Failure to Yield to Right of Way at Open Intersection

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Failure to yield to right of way is the most common cause of driver accidents.  When an individual does not yield to the driver to arrive first at an intersection, or the driver to their right, they can confuse the other drivers and cause an accident.  They can also face serious consequences such as fines, traffic points and other penalties.

Fines and Penalties

While it may seem like a very small traffic violation, individuals who fail to yield to right of way at an open intersection could face fines between $50 to $200 and could even spend up to 15 days in jail, or both.  This is only for individuals facing their first charge of failure to yield at an open intersection.  For those who have previous charges, the fines and penalties will be more severe and may include community service or even suspension of driver’s license.  The fines and penalties may differ depending upon which state the individual lives in.

Traffic Points and Impact on Driving Record

Most individuals will receive 2 demerit points for failure to yield to right of way at open intersection for a first offense.  When a person accumulates several demerit points within a short amount of time, they may face having their license suspended.  Depending upon the number of points, the license could be suspended for 90 days, 18 months or longer. The impact on driving records can be severe too, with most car insurance companies charging higher premiums if individuals have demerit points.  Many jobs also require individuals to have a clean driving record, free of points, so those with demerit points can be limited in that way as well.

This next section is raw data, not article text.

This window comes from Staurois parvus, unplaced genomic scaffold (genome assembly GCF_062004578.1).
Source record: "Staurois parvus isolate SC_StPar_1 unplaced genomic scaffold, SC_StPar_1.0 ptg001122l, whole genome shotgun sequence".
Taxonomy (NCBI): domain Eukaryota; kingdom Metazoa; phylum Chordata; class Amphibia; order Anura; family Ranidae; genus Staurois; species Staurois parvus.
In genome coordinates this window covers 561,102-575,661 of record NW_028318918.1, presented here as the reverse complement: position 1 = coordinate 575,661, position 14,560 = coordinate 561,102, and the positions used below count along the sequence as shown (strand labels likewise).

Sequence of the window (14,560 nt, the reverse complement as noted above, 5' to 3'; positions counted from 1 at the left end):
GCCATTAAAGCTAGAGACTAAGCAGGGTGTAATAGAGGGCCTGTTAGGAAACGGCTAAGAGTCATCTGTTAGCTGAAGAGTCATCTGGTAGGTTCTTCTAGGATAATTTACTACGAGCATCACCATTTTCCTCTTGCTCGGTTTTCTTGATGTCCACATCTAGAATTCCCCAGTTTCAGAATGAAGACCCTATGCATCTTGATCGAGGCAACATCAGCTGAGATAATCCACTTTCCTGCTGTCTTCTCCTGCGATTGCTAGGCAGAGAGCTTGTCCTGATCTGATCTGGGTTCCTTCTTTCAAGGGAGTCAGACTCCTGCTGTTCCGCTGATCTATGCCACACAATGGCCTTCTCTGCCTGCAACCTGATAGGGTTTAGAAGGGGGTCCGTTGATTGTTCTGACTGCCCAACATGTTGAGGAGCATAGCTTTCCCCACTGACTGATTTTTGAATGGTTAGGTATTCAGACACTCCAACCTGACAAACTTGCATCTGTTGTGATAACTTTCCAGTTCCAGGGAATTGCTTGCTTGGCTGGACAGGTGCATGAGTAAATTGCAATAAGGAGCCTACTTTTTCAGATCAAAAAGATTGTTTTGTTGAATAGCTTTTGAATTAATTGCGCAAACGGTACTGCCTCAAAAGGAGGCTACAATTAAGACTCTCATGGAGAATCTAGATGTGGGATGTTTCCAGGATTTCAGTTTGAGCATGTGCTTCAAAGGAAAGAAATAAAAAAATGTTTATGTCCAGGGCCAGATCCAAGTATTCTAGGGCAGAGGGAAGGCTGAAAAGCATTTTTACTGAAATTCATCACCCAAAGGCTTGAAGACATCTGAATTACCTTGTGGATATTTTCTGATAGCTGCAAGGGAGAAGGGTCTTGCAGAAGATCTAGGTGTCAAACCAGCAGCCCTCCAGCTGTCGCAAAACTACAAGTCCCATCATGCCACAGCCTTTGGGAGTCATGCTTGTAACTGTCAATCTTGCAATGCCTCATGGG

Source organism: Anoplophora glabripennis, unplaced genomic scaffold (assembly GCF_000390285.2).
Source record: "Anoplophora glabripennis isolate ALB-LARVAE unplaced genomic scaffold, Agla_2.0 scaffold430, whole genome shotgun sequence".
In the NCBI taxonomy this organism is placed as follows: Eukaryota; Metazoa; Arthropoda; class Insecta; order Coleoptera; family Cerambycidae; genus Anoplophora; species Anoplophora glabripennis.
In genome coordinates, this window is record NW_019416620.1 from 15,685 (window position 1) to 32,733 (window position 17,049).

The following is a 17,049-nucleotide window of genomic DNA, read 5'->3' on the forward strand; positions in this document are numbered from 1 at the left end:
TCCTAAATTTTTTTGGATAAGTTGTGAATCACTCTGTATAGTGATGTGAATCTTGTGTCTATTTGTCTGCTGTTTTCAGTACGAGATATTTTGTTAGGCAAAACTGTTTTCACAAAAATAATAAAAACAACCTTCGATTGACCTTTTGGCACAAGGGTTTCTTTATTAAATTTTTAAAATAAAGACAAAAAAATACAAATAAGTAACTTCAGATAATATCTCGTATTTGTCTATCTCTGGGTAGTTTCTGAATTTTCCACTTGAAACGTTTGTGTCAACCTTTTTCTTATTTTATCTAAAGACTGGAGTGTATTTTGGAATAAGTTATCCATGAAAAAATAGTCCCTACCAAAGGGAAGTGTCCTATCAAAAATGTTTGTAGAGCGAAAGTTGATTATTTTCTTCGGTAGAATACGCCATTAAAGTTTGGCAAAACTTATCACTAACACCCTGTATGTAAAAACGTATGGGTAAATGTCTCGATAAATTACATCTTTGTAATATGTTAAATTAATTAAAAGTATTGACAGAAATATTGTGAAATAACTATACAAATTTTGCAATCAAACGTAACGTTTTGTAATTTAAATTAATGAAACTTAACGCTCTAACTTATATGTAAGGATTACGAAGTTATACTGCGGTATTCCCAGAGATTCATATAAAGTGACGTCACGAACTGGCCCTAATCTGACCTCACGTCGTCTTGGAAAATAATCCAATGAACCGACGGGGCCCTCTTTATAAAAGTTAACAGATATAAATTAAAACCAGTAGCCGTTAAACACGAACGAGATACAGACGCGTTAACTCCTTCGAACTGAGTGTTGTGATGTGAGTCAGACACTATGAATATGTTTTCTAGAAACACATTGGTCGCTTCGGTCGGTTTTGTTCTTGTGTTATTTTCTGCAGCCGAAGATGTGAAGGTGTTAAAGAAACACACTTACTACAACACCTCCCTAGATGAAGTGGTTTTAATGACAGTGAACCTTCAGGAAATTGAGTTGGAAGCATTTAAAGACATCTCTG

Hiring an Attorney

If an individual wishes to fight the traffic violation charge, or just wants to pay the fine without receiving demerit points, the best way to do so is by hiring an attorney.  Attorneys know the laws inside and out and are able to present the case to a judge so that the judge understands the attorney’s client’s side of the incident.  This can allow the charged individual to describe exactly what happened.  This may result in obtaining lesser charges or having charges dropped altogether.

 

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